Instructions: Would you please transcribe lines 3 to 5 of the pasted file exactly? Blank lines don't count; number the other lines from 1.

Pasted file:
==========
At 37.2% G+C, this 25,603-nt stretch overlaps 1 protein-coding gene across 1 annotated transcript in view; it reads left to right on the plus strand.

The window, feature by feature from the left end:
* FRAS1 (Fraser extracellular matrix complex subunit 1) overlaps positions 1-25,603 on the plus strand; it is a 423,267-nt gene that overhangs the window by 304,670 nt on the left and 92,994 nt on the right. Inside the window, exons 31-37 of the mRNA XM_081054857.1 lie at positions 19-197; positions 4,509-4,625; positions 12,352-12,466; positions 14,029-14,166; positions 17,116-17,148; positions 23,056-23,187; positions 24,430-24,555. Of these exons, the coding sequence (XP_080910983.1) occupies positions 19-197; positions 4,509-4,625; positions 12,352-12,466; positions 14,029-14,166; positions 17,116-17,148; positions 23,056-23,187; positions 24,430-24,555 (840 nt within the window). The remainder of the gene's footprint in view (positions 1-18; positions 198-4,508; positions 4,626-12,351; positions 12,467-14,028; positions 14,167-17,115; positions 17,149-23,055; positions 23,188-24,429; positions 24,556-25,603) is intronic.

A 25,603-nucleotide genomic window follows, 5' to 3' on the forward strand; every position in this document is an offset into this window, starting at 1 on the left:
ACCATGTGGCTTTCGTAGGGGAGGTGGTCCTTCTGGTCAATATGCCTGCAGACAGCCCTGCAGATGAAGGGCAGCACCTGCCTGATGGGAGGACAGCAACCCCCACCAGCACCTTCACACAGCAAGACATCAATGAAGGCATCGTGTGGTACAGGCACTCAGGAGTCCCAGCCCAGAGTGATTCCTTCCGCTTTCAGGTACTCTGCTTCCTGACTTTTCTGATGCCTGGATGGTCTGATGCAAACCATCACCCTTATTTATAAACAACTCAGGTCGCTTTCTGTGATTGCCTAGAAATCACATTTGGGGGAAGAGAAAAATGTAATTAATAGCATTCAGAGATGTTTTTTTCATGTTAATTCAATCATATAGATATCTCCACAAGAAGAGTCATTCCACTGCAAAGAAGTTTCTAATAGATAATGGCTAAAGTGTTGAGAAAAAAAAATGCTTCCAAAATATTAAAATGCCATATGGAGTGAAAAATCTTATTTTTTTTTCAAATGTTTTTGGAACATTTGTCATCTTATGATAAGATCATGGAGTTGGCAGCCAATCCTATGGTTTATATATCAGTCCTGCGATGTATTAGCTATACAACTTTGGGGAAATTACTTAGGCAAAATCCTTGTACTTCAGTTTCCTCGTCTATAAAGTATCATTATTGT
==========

* FRAS1 (Fraser extracellular matrix complex subunit 1) overlaps positions 1-25,603 on the plus strand; it is a 423,267-nt gene that overhangs the window by 304,670 nt on the left and 92,994 nt on the right. Inside the window, exons 31-37 of the mRNA XM_081054857.1 lie at positions 19-197; positions 4,509-4,625; positions 12,352-12,466; positions 14,029-14,166; positions 17,116-17,148; positions 23,056-23,187; positions 24,430-24,555. Of these exons, the coding sequence (XP_080910983.1) occupies positions 19-197; positions 4,509-4,625; positions 12,352-12,466; positions 14,029-14,166; positions 17,116-17,148; positions 23,056-23,187; positions 24,430-24,555 (840 nt within the window). The remainder of the gene's footprint in view (positions 1-18; positions 198-4,508; positions 4,626-12,351; positions 12,467-14,028; positions 14,167-17,115; positions 17,149-23,055; positions 23,188-24,429; positions 24,556-25,603) is intronic.

A 25,603-nucleotide genomic window follows, 5' to 3' on the forward strand; every position in this document is an offset into this window, starting at 1 on the left:
ACCATGTGGCTTTCGTAGGGGAGGTGGTCCTTCTGGTCAATATGCCTGCAGACAGCCCTGCAGATGAAGGGCAGCACCTGCCTGATGGGAGGACAGCAACCCCCACCAGCACCTTCACACAGCAAGACATCAATGAAGGCATCGTGTGGTACAGGCACTCAGGAGTCCCAGCCCAGAGTGATTCCTTCCGCTTTCAGGTACTCTGCTTCCTGACTTTTCTGATGCCTGGATGGTCTGATGCAAACCATCACCCTTATTTATAAACAACTCAGGTCGCTTTCTGTGATTGCCTAGAAATCACATTTGGGGGAAGAGAAAAATGTAATTAATAGCATTCAGAGATGTTTTTTTCATGTTAATTCAATCATATAGATATCTCCACAAGAAGAGTCATTCCACTGCAAAGAAGTTTCTAATAGATAATGGCTAAAGTGTTGAGAAAAAAAAATGCTTCCAAAATATTAAAATGCCATATGGAGTGAAAAATCTTATTTTTTTTTCAAATGTTTTTGGAACATTTGTCATCTTATGATAAGATCATGGAGTTGGCAGCCAATCCTATGGTTTATATATCAGTCCTGCGATGTATTAGCTATACAACTTTGGGGAAATTACTTAGGCAAAATCCTTGTACTTCAGTTTCCTCGTCTATAAAGTATCATTATTGT